Saturday, January 8, 2011

15th Anniversary of The National Domestic Violence Hotline

I am posting this in recognition of the great work the Hotline has done in the past 15 years. Thousands of victims have been given the start to a new life because of this organization's efforts to educate society about the signs of domestic violence. I hope everyone reads this and takes a long look at his/her relationship and of those he/she loves.

The signs can be subtle so you have to look hard. This article gives some of the things to look for and actions exhibited by victims. DO NOT turn a blind eye to the horrors of domestic violence. It can be embarrassing or scary but if you feel like that imagine how the victims feel. The pain of domestic violence is not always bruises and cuts, but also the emotional scars of low self-esteem, depression, and/or suicidal thoughts. Please help those too scared to help themselves. Many women will resist the help because of the embarrassment that her secret will be visible to the world. Many women believe they will be judged for allowing this to happen and not fighting back. The horror is this belief is mostly true. How many shows have you watched and the victim of a violent relationship continues to stay or go back and your first reaction is "Why is she going back?" or "Why doesn't she just leave?". We are all guilty of it, but through love and trust that wall can be torn down and the healing can begin. A soft word of encouragement can be all that is needed, but some instances a confidential talk where the victim feels safe and her secret will be held in complete confidence is necessary. This is the first step to dealing with the pain and starting the healing process. Having a confidant and outlet is important to the emotional and physical reconstruction of the victim's life. NEVER be judgemental, offer nothing more than an ear to listen and allow the victim to lay her story out for you. Absorb the information and make no effort to fix the problem for now. In time the victim will ask for help, but at this point a place to be safe and release the pain is most important. When the time comes to help the victim she will let you know.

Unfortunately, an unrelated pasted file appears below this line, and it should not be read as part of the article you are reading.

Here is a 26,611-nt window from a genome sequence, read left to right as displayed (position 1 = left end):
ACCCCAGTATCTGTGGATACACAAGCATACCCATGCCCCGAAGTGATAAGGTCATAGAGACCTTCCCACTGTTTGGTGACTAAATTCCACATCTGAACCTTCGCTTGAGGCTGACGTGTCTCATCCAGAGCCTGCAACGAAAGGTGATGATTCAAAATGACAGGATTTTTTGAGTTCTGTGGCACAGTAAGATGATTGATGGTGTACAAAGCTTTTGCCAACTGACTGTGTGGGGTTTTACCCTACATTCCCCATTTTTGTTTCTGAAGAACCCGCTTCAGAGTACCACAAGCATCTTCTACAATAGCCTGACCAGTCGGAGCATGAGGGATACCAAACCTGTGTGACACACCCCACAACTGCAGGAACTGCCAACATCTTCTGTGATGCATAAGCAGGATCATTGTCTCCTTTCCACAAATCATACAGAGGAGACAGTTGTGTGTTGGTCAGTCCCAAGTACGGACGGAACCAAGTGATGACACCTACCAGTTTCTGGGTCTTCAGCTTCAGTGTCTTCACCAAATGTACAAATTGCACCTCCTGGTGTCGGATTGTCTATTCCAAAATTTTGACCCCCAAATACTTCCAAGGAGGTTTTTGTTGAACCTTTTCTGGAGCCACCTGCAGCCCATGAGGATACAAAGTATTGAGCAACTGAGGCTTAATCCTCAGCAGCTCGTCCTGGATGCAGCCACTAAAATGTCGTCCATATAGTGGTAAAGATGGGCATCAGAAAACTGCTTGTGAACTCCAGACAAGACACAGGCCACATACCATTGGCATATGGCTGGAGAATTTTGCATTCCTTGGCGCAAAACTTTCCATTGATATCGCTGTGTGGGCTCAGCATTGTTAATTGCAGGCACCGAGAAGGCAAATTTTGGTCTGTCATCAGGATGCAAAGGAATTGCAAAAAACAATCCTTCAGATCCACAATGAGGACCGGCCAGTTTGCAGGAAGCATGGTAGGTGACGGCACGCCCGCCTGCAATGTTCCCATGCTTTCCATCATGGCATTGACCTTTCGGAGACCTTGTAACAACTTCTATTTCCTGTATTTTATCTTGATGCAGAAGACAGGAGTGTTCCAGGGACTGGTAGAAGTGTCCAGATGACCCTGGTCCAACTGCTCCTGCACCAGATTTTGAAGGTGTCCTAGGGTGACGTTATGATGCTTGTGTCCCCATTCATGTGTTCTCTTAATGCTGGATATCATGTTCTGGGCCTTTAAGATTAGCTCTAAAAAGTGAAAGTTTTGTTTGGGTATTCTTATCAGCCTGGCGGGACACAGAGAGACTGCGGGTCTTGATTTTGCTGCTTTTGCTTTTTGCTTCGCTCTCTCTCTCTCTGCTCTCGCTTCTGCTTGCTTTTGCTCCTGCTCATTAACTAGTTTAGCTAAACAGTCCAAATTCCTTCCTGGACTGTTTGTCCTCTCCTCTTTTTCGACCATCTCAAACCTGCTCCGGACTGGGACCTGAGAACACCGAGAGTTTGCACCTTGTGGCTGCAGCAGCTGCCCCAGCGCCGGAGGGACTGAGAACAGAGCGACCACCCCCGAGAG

I realize I have used a woman as the victim, and men are victims also, but men rarely report domestic violence. Men feel they are weak and unmanly when threatened with the prospect of opening up about their violent relationship. Men are nearly equal to women when it comes to being a victim of domestic violence in relationships, but approximately only 1 man to 100 women report domestic violence against them. That's 1%! They feel emasculated and vulnerable, two traits men fear more than anything. "A man is strong and can handle anything" is a famous idiom taught to young boys from an early age. "Real men don't cry" and "Real men don't show their feelings" have made men turn their feelings inward and hide the reality of what is happening. Helping a man is very different than I woman because many men can become violent themselves toward the person trying to help them. He will feel his manhood is being questioned or attacked and this can explode in a violent rage meant for the abuser and is released on the person coming to his aid. This is a very delicate situation that even society turns its back on. Society will look at a woman as a victim and a man as an attention getter. "A man can overpower the woman abuser." "He can just walk away." "He's lying." LYING??? Who would lie about being the victim of domestic violence? Why the double standard? Men can be victims too people.